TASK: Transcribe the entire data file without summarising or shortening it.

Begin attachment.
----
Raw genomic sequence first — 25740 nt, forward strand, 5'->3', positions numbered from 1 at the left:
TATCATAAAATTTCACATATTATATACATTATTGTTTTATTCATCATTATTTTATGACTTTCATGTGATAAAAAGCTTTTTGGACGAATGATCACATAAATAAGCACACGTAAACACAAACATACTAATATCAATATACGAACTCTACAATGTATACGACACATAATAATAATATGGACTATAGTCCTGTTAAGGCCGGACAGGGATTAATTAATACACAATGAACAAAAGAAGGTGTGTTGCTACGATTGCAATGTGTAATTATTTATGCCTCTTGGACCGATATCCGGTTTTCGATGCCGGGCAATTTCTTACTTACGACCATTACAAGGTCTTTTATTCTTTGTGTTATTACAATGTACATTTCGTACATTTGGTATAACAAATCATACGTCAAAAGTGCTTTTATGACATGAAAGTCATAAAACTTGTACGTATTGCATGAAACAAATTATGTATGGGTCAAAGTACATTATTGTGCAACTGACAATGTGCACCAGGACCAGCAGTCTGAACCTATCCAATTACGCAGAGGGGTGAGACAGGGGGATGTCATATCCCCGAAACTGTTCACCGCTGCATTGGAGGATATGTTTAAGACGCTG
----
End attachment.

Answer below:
Raw genomic sequence first — 25740 nt, forward strand, 5'->3', positions numbered from 1 at the left:
TATCATAAAATTTCACATATTATATACATTATTGTTTTATTCATCATTATTTTATGACTTTCATGTGATAAAAAGCTTTTTGGACGAATGATCACATAAATAAGCACACGTAAACACAAACATACTAATATCAATATACGAACTCTACAATGTATACGACACATAATAATAATATGGACTATAGTCCTGTTAAGGCCGGACAGGGATTAATTAATACACAATGAACAAAAGAAGGTGTGTTGCTACGATTGCAATGTGTAATTATTTATGCCTCTTGGACCGATATCCGGTTTTCGATGCCGGGCAATTTCTTACTTACGACCATTACAAGGTCTTTTATTCTTTGTGTTATTACAATGTACATTTCGTACATTTGGTATAACAAATCATACGTCAAAAGTGCTTTTATGACATGAAAGTCATAAAACTTGTACGTATTGCATGAAACAAATTATGTATGGGTCAAAGTACATTATTGTGCAACTGACAATGTGCACCAGGACCAGCAGTCTGAACCTATCCAATTACGCAGAGGGGTGAGACAGGGGGATGTCATATCCCCGAAACTGTTCACCGCTGCATTGGAGGATATGTTTAAGACGCTG